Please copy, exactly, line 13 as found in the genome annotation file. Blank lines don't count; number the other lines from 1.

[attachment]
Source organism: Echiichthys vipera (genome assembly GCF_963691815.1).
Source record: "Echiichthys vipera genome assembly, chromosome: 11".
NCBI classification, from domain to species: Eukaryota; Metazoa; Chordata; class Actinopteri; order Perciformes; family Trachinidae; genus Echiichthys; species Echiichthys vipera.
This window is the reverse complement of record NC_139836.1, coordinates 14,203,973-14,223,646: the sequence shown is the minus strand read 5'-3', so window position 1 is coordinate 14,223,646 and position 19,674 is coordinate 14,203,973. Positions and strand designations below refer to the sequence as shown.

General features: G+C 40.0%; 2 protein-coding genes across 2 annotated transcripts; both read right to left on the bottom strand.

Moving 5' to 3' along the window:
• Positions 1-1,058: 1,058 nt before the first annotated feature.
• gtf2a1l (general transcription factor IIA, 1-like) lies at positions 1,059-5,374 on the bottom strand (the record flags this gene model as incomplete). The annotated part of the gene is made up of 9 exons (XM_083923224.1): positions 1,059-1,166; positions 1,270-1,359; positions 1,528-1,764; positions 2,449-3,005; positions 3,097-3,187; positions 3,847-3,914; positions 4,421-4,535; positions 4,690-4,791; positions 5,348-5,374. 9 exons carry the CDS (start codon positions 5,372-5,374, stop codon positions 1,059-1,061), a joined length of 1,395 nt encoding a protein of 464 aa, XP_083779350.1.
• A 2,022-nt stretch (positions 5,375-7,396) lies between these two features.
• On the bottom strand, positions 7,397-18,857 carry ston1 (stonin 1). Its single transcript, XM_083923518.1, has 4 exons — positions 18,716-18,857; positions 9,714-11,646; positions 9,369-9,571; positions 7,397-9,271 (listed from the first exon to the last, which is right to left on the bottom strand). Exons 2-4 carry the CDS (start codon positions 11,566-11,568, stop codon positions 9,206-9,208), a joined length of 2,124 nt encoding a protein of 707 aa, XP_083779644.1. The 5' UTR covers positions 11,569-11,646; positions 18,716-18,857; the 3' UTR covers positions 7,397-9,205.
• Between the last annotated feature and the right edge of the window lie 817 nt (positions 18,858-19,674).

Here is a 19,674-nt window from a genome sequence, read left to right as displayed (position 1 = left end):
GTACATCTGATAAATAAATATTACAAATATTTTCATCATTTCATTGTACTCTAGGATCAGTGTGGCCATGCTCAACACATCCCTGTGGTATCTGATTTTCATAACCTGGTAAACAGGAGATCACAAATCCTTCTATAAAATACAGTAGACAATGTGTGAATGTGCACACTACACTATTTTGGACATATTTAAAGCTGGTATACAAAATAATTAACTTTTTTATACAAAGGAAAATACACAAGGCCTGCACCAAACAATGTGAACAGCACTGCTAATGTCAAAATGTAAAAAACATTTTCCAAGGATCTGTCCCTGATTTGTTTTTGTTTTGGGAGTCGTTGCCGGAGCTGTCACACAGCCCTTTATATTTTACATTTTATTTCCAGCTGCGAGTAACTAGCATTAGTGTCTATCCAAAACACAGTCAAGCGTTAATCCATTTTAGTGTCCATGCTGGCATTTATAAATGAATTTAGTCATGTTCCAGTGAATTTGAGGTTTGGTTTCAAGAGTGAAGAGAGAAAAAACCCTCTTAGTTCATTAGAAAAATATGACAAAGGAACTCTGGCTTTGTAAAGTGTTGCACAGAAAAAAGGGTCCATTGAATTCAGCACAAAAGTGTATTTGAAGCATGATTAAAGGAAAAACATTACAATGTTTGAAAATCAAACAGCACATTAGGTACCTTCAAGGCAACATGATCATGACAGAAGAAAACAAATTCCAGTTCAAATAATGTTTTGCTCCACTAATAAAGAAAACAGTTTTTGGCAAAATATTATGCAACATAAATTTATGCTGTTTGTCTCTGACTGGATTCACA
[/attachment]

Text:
GTACATCTGATAAATAAATATTACAAATATTTTCATCATTTCATTGTACTCTAGGATCAGTGTGGCCATGCTCAACACATCCCTGTGGTATCTGATTTTCATAACCTGGTAAACAGGAGATCACAAATCCTTCTATAAAATACAGTAGACAATGTGTGAATGTGCACACTACACTATTTTGGACATATTTAAAGCTGGTATACAAAATAATTAACTTTTTTATACAAAGGAAAATACACAAGGCCTGCACCAAACAATGTGAACAGCACTGCTAATGTCAAAATGTAAAAAACATTTTCCAAGGATCTGTCCCTGATTTGTTTTTGTTTTGGGAGTCGTTGCCGGAGCTGTCACACAGCCCTTTATATTTTACATTTTATTTCCAGCTGCGAGTAACTAGCATTAGTGTCTATCCAAAACACAGTCAAGCGTTAATCCATTTTAGTGTCCATGCTGGCATTTATAAATGAATTTAGTCATGTTCCAGTGAATTTGAGGTTTGGTTTCAAGAGTGAAGAGAGAAAAAACCCTCTTAGTTCATTAGAAAAATATGACAAAGGAACTCTGGCTTTGTAAAGTGTTGCACAGAAAAAAGGGTCCATTGAATTCAGCACAAAAGTGTATTTGAAGCATGATTAAAGGAAAAACATTACAATGTTTGAAAATCAAACAGCACATTAGGTACCTTCAAGGCAACATGATCATGACAGAAGAAAACAAATTCCAGTTCAAATAATGTTTTGCTCCACTAATAAAGAAAACAGTTTTTGGCAAAATATTATGCAACATAAATTTATGCTGTTTGTCTCTGACTGGATTCACA